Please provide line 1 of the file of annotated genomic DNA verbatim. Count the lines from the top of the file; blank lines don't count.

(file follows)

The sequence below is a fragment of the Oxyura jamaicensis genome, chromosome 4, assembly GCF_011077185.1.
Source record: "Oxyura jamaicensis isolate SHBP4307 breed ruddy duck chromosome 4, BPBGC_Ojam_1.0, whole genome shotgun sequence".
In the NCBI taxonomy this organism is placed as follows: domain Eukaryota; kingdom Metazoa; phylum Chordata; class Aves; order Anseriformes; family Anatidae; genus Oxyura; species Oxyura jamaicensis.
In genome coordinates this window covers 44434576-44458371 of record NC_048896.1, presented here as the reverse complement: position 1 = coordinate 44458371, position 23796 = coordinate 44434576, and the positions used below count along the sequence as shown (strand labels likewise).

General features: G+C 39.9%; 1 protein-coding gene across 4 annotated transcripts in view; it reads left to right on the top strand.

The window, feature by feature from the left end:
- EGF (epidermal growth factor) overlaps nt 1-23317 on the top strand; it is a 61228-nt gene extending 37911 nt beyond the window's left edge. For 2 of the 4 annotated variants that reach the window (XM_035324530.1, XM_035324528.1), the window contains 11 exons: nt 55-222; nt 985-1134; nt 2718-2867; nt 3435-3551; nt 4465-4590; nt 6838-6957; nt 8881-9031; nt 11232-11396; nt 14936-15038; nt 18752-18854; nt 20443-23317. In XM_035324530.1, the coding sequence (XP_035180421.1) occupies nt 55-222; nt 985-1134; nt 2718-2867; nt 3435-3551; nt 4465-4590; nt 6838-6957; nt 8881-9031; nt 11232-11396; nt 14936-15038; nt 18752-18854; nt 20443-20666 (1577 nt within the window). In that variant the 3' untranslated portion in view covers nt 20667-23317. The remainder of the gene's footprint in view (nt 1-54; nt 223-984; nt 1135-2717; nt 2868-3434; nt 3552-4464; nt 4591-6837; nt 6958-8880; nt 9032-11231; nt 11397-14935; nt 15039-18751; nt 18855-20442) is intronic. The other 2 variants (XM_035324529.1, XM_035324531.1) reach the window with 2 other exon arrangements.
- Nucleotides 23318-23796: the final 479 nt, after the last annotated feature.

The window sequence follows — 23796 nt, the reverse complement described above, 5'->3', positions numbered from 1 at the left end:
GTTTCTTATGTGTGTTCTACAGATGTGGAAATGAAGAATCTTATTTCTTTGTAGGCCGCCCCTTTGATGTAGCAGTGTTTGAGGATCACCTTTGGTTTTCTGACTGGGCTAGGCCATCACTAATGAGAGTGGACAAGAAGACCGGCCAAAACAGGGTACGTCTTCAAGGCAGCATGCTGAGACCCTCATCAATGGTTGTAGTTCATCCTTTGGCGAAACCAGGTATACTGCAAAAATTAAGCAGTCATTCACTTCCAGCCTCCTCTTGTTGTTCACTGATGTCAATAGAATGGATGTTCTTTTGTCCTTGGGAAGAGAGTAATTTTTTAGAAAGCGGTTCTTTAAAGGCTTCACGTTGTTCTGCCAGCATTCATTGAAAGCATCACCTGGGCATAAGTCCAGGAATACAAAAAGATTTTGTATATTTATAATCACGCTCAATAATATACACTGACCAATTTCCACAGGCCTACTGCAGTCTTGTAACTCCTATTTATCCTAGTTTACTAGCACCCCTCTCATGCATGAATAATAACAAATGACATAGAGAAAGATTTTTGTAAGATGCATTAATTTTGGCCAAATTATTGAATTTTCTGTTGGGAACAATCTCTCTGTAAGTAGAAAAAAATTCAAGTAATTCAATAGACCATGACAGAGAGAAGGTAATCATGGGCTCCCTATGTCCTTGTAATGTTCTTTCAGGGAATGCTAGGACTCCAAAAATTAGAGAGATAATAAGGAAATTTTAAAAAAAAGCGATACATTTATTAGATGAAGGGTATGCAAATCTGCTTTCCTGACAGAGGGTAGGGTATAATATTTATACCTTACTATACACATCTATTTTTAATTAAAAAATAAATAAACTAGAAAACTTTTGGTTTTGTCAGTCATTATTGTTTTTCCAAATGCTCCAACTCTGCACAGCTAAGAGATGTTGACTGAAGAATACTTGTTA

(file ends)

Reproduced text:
The sequence below is a fragment of the Oxyura jamaicensis genome, chromosome 4, assembly GCF_011077185.1.